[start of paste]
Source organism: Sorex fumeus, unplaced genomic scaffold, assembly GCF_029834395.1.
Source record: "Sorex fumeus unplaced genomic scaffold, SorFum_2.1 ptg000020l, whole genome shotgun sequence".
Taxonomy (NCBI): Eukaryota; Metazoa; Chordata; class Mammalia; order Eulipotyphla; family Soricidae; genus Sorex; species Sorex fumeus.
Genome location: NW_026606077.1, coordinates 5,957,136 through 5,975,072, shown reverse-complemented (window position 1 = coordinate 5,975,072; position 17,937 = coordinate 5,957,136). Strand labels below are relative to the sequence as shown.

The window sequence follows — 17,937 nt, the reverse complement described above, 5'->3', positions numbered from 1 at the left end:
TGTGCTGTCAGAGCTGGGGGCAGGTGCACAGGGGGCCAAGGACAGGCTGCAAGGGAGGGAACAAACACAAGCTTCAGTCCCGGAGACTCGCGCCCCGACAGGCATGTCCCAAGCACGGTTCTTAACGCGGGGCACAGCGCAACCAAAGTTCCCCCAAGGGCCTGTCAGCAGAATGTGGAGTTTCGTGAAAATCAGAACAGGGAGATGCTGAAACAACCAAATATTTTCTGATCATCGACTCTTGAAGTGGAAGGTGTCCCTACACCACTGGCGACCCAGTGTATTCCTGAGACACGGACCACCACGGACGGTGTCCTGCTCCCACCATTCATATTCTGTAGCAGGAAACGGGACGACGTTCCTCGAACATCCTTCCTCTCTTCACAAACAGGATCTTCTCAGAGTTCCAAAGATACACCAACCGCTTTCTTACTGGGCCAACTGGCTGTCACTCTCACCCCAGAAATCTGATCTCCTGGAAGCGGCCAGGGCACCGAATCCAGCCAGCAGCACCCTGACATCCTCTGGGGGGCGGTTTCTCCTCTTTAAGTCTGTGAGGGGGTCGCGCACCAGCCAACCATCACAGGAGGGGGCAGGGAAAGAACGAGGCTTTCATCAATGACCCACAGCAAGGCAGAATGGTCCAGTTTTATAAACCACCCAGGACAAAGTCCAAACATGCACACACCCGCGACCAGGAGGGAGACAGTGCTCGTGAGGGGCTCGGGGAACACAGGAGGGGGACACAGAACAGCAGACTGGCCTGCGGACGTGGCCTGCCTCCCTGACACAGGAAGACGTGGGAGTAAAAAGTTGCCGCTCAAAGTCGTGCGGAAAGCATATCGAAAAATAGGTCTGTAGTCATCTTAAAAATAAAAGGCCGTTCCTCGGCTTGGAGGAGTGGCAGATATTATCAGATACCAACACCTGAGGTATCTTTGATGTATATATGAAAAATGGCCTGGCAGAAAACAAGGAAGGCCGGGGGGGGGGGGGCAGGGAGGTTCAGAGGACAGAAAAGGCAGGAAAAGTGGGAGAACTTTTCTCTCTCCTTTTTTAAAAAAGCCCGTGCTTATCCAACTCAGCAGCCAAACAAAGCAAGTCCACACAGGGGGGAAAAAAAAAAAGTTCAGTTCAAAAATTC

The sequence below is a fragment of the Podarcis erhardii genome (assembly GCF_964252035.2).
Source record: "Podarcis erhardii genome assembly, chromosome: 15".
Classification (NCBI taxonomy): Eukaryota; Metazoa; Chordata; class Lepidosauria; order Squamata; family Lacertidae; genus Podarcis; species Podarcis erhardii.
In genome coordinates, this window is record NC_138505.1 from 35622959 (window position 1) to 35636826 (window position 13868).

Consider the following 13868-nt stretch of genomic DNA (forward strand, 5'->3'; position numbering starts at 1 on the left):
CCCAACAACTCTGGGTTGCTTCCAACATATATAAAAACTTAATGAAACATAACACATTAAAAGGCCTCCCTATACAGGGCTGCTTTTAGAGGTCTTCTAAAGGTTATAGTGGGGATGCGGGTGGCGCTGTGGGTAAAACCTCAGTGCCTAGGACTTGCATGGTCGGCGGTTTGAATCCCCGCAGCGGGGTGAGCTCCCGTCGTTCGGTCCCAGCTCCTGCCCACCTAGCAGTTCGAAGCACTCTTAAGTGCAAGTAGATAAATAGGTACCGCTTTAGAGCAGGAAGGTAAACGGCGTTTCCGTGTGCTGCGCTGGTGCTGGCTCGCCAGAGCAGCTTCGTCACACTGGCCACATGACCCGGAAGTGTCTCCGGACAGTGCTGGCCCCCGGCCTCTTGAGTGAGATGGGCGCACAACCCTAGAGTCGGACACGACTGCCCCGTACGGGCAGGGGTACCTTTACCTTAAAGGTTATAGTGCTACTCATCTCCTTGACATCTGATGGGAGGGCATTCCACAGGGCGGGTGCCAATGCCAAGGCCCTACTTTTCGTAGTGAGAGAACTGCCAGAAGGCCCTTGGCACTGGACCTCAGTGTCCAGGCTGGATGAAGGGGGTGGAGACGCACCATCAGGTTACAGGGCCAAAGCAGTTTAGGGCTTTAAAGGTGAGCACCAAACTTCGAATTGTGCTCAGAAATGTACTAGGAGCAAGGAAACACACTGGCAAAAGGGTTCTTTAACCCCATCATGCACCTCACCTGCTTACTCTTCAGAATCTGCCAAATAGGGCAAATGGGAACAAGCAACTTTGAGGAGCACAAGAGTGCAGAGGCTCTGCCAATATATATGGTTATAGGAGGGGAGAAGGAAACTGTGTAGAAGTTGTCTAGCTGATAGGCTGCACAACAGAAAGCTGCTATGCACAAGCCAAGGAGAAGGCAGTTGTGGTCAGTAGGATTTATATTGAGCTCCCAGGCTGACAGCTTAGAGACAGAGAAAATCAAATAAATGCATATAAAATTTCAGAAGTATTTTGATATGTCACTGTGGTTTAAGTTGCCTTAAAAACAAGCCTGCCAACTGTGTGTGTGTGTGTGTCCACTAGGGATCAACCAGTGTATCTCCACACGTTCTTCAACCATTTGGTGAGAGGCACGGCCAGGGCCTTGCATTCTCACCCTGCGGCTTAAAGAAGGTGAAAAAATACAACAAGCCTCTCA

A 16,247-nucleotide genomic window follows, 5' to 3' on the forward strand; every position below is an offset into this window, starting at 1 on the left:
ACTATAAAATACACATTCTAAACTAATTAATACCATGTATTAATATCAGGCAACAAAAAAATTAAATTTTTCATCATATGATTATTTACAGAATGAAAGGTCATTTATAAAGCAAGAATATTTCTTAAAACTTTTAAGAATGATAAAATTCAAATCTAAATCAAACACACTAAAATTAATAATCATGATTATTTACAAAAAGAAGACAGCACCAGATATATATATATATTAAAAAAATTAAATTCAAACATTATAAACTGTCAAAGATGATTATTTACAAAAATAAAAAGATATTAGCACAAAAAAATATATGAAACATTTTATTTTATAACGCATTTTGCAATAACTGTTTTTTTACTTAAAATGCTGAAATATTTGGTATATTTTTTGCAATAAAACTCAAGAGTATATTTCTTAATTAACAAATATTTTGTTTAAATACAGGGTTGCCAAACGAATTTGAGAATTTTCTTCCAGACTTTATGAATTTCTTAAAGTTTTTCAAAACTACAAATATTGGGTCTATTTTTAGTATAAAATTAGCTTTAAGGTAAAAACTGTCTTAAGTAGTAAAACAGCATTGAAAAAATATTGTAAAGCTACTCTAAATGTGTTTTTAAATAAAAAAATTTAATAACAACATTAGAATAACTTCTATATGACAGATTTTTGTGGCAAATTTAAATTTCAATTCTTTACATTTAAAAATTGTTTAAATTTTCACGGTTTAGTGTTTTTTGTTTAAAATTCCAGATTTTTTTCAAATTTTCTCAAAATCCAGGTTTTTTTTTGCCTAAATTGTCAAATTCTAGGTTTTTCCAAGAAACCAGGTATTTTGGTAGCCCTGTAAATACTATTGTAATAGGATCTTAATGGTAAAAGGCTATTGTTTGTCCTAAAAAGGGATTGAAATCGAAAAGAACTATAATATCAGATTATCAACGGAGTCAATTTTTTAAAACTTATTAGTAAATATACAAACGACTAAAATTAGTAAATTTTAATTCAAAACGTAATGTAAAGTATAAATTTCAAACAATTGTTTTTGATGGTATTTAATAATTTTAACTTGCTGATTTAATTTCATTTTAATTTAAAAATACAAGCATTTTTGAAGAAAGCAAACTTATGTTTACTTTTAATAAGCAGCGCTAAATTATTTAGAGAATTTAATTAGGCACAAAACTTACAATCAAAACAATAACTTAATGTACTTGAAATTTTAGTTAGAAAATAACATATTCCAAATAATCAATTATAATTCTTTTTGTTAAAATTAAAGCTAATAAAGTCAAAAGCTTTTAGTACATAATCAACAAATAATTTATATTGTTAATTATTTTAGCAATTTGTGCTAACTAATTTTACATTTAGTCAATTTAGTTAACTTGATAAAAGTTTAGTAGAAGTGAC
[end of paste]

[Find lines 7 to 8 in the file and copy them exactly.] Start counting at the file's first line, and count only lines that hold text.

The sequence below is a fragment of the Podarcis erhardii genome (assembly GCF_964252035.2).
Source record: "Podarcis erhardii genome assembly, chromosome: 15".